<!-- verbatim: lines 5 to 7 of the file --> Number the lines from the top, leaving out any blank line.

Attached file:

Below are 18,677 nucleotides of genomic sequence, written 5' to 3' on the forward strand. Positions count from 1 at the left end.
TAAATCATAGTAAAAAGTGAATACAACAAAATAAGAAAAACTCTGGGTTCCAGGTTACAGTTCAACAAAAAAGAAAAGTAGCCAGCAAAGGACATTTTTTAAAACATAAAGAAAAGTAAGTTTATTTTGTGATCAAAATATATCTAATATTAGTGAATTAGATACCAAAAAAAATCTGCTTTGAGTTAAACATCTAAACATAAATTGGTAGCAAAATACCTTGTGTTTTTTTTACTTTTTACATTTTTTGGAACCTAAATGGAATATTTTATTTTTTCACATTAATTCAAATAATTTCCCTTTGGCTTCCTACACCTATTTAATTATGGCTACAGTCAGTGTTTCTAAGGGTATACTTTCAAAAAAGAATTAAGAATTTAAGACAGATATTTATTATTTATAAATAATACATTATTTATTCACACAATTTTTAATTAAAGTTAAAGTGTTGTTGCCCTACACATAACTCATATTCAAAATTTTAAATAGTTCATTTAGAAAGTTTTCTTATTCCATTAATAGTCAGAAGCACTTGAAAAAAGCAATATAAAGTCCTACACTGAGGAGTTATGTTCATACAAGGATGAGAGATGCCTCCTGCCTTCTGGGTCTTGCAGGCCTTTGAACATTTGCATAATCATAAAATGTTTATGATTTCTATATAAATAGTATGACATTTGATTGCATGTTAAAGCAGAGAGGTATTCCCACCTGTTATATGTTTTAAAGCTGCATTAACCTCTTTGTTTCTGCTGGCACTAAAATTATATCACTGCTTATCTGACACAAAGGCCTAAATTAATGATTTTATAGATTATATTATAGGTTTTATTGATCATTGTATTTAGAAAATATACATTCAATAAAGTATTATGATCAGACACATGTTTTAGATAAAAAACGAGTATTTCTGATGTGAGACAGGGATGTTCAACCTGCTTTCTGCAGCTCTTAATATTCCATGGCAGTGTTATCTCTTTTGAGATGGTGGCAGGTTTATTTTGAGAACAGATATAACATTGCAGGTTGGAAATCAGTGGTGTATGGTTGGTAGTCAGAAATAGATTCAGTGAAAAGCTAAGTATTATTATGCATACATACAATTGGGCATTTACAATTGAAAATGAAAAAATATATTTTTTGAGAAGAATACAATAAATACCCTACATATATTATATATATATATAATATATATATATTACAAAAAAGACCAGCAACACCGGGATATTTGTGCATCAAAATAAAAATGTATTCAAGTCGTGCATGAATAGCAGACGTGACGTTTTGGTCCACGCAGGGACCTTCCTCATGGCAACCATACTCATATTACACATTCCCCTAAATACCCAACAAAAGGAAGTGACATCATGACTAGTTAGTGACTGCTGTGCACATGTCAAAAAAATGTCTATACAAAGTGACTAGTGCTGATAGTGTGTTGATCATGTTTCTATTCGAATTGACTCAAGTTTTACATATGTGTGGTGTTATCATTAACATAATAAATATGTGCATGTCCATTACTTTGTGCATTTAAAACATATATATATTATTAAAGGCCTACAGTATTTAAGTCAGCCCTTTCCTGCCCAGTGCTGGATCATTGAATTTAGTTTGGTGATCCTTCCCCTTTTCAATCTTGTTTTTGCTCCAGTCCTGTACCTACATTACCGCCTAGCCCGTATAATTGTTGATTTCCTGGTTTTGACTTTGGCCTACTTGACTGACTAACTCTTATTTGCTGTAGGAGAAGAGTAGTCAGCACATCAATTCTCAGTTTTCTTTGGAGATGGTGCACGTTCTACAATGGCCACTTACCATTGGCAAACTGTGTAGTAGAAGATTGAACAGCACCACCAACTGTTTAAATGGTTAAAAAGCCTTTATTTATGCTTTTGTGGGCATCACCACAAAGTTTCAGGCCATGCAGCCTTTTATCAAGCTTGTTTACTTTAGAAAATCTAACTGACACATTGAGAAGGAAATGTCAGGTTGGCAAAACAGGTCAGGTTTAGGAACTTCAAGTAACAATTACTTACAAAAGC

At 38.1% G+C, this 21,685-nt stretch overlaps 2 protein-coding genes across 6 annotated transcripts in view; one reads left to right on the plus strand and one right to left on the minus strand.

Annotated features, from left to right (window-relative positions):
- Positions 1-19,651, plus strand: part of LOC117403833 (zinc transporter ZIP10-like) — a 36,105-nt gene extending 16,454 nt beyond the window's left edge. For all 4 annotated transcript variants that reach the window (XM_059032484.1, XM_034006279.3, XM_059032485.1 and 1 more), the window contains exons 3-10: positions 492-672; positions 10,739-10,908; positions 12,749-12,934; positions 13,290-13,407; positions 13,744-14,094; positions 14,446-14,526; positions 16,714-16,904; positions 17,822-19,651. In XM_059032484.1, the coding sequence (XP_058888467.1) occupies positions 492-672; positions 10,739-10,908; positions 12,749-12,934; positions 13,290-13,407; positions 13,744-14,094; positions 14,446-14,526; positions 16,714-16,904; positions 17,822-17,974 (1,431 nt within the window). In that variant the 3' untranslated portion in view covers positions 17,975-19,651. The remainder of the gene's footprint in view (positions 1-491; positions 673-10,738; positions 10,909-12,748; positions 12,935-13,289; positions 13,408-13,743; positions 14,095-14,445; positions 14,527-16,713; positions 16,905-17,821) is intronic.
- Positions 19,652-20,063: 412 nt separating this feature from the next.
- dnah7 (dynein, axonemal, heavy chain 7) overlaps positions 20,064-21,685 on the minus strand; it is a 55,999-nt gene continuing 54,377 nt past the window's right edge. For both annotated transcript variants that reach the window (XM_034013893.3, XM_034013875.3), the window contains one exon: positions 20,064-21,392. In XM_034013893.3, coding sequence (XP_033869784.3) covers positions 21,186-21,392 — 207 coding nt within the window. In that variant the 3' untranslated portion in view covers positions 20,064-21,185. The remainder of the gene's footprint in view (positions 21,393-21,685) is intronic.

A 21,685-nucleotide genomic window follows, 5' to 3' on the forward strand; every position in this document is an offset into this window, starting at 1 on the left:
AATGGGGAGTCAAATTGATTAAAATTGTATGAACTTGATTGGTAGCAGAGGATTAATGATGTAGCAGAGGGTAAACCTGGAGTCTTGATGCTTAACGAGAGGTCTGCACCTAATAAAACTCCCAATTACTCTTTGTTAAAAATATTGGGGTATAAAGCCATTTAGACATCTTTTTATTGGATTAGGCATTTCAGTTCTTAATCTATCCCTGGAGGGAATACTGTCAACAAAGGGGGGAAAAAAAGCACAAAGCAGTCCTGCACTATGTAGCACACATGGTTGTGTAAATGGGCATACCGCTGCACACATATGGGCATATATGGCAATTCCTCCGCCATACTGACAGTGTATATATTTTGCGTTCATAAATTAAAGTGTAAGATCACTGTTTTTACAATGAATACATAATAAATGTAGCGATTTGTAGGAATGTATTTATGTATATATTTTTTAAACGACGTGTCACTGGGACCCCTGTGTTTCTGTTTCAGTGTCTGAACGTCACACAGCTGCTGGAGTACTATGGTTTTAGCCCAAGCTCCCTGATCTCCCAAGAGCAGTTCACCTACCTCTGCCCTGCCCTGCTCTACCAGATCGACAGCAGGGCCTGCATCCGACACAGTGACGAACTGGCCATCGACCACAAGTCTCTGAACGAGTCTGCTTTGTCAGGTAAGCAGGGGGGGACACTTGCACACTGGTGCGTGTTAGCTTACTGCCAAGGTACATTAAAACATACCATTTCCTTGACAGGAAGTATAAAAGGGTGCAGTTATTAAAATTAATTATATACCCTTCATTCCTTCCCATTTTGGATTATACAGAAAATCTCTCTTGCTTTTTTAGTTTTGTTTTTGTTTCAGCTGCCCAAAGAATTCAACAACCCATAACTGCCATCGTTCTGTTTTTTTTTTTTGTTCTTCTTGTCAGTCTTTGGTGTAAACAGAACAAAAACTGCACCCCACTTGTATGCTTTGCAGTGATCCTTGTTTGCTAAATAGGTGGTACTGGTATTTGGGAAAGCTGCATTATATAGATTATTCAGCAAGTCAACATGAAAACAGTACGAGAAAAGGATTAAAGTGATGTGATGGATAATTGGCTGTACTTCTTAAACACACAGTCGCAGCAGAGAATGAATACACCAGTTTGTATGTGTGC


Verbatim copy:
- Positions 1-19,651, plus strand: part of LOC117403833 (zinc transporter ZIP10-like) — a 36,105-nt gene extending 16,454 nt beyond the window's left edge. For all 4 annotated transcript variants that reach the window (XM_059032484.1, XM_034006279.3, XM_059032485.1 and 1 more), the window contains exons 3-10: positions 492-672; positions 10,739-10,908; positions 12,749-12,934; positions 13,290-13,407; positions 13,744-14,094; positions 14,446-14,526; positions 16,714-16,904; positions 17,822-19,651. In XM_059032484.1, the coding sequence (XP_058888467.1) occupies positions 492-672; positions 10,739-10,908; positions 12,749-12,934; positions 13,290-13,407; positions 13,744-14,094; positions 14,446-14,526; positions 16,714-16,904; positions 17,822-17,974 (1,431 nt within the window). In that variant the 3' untranslated portion in view covers positions 17,975-19,651. The remainder of the gene's footprint in view (positions 1-491; positions 673-10,738; positions 10,909-12,748; positions 12,935-13,289; positions 13,408-13,743; positions 14,095-14,445; positions 14,527-16,713; positions 16,905-17,821) is intronic.
- Positions 19,652-20,063: 412 nt separating this feature from the next.
- dnah7 (dynein, axonemal, heavy chain 7) overlaps positions 20,064-21,685 on the minus strand; it is a 55,999-nt gene continuing 54,377 nt past the window's right edge. For both annotated transcript variants that reach the window (XM_034013893.3, XM_034013875.3), the window contains one exon: positions 20,064-21,392. In XM_034013893.3, coding sequence (XP_033869784.3) covers positions 21,186-21,392 — 207 coding nt within the window. In that variant the 3' untranslated portion in view covers positions 20,064-21,185. The remainder of the gene's footprint in view (positions 21,393-21,685) is intronic.